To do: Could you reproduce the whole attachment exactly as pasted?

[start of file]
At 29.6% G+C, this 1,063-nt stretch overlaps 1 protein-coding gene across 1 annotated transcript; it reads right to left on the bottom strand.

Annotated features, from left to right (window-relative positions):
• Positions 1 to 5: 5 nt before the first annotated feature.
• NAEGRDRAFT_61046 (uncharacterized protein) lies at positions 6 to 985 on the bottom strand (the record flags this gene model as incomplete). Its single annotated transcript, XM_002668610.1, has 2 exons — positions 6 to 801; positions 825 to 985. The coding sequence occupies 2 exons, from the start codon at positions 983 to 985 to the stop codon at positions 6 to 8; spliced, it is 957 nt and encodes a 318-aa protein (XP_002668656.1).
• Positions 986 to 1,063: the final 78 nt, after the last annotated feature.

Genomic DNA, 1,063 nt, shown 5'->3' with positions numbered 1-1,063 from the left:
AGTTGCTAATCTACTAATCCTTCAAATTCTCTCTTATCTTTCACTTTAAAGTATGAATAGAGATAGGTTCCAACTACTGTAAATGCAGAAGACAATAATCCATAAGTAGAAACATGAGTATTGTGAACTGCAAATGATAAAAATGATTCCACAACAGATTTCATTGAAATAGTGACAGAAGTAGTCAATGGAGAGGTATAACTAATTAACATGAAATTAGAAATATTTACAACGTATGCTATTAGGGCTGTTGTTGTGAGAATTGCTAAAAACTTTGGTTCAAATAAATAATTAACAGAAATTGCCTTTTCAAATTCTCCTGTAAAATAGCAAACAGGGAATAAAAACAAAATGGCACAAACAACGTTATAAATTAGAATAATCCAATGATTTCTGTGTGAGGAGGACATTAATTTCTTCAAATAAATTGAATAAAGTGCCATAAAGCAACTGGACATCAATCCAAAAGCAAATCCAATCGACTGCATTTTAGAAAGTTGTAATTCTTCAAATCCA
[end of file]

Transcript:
At 29.6% G+C, this 1,063-nt stretch overlaps 1 protein-coding gene across 1 annotated transcript; it reads right to left on the bottom strand.

Annotated features, from left to right (window-relative positions):
• Positions 1 to 5: 5 nt before the first annotated feature.
• NAEGRDRAFT_61046 (uncharacterized protein) lies at positions 6 to 985 on the bottom strand (the record flags this gene model as incomplete). Its single annotated transcript, XM_002668610.1, has 2 exons — positions 6 to 801; positions 825 to 985. The coding sequence occupies 2 exons, from the start codon at positions 983 to 985 to the stop codon at positions 6 to 8; spliced, it is 957 nt and encodes a 318-aa protein (XP_002668656.1).
• Positions 986 to 1,063: the final 78 nt, after the last annotated feature.

Genomic DNA, 1,063 nt, shown 5'->3' with positions numbered 1-1,063 from the left:
AGTTGCTAATCTACTAATCCTTCAAATTCTCTCTTATCTTTCACTTTAAAGTATGAATAGAGATAGGTTCCAACTACTGTAAATGCAGAAGACAATAATCCATAAGTAGAAACATGAGTATTGTGAACTGCAAATGATAAAAATGATTCCACAACAGATTTCATTGAAATAGTGACAGAAGTAGTCAATGGAGAGGTATAACTAATTAACATGAAATTAGAAATATTTACAACGTATGCTATTAGGGCTGTTGTTGTGAGAATTGCTAAAAACTTTGGTTCAAATAAATAATTAACAGAAATTGCCTTTTCAAATTCTCCTGTAAAATAGCAAACAGGGAATAAAAACAAAATGGCACAAACAACGTTATAAATTAGAATAATCCAATGATTTCTGTGTGAGGAGGACATTAATTTCTTCAAATAAATTGAATAAAGTGCCATAAAGCAACTGGACATCAATCCAAAAGCAAATCCAATCGACTGCATTTTAGAAAGTTGTAATTCTTCAAATCCA